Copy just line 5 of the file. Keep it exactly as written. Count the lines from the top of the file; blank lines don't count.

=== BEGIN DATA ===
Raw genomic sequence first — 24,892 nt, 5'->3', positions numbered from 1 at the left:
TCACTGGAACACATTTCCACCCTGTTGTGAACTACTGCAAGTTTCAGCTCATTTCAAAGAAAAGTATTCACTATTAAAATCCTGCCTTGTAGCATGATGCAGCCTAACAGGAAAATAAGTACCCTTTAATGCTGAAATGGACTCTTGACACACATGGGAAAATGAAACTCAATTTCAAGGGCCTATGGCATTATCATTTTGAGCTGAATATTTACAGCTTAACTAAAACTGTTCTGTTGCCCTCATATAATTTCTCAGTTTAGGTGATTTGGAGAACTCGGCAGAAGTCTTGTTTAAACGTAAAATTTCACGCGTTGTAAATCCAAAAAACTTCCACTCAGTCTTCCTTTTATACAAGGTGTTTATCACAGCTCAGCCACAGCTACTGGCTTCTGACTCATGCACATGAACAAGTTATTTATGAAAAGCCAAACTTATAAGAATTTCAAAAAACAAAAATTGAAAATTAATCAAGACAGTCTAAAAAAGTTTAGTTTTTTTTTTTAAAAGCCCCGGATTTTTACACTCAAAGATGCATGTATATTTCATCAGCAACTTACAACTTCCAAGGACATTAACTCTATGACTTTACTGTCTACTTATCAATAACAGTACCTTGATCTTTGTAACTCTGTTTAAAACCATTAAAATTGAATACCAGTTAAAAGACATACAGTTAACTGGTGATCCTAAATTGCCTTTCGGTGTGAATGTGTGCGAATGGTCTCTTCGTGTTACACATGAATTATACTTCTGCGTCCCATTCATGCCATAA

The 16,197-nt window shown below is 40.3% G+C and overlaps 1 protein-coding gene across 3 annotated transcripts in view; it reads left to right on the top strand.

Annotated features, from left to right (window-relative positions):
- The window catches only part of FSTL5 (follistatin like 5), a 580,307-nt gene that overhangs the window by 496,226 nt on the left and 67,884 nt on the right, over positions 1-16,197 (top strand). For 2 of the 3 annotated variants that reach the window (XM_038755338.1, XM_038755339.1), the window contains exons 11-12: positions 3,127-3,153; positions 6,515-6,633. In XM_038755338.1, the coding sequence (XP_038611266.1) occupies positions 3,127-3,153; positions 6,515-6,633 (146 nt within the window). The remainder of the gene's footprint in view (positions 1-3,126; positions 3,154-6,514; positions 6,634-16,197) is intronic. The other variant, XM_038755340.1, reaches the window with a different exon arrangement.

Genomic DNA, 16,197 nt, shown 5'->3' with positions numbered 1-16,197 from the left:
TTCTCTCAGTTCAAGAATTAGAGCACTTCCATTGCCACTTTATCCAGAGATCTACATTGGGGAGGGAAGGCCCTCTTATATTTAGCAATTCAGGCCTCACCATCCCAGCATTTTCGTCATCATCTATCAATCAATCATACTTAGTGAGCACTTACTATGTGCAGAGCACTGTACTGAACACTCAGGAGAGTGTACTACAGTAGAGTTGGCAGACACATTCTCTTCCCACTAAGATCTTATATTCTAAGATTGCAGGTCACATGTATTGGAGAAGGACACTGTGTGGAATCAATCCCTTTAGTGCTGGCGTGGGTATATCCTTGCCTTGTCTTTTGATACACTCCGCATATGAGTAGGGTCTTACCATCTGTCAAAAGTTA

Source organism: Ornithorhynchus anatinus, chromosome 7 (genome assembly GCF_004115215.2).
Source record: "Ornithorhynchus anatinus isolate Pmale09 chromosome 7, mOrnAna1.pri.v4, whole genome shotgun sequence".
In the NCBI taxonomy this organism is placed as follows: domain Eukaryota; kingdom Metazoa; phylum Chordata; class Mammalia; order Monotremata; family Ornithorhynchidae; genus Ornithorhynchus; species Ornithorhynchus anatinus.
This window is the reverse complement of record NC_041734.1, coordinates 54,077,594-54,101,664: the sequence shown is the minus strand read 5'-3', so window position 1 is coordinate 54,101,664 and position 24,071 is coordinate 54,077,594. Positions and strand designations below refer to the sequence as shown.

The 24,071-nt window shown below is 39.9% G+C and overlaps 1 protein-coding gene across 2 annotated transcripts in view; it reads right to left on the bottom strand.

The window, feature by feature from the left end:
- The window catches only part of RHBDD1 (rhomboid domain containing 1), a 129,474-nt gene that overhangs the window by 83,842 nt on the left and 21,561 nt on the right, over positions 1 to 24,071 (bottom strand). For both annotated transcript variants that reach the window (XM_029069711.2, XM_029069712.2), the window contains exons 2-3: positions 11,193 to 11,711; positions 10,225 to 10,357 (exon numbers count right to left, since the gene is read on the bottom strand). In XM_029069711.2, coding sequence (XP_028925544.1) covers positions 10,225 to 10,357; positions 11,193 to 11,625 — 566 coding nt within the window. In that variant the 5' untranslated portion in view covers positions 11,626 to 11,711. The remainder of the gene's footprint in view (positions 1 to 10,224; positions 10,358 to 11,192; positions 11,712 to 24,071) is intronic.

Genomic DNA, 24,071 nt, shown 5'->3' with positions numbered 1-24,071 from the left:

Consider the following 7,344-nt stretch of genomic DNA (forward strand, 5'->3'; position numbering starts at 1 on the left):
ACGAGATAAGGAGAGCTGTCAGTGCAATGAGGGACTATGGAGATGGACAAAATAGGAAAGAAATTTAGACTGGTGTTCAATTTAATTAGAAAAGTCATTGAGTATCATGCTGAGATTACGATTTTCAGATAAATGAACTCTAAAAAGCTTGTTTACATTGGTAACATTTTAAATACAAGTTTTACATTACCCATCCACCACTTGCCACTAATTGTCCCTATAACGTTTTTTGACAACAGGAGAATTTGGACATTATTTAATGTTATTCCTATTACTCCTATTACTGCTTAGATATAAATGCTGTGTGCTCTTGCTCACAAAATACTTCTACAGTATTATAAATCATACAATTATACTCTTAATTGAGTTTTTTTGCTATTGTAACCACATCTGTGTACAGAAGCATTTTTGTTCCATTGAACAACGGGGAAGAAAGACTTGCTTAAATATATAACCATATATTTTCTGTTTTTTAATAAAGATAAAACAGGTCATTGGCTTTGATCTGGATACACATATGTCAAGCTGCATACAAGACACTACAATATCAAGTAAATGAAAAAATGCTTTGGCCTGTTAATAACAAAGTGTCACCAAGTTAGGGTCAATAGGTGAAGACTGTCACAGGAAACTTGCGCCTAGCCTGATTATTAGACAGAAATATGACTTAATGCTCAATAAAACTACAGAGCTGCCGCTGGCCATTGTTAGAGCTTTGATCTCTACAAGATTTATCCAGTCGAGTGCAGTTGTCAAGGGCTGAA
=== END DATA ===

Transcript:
- The window catches only part of FSTL5 (follistatin like 5), a 580,307-nt gene that overhangs the window by 496,226 nt on the left and 67,884 nt on the right, over positions 1-16,197 (top strand). For 2 of the 3 annotated variants that reach the window (XM_038755338.1, XM_038755339.1), the window contains exons 11-12: positions 3,127-3,153; positions 6,515-6,633. In XM_038755338.1, the coding sequence (XP_038611266.1) occupies positions 3,127-3,153; positions 6,515-6,633 (146 nt within the window). The remainder of the gene's footprint in view (positions 1-3,126; positions 3,154-6,514; positions 6,634-16,197) is intronic. The other variant, XM_038755340.1, reaches the window with a different exon arrangement.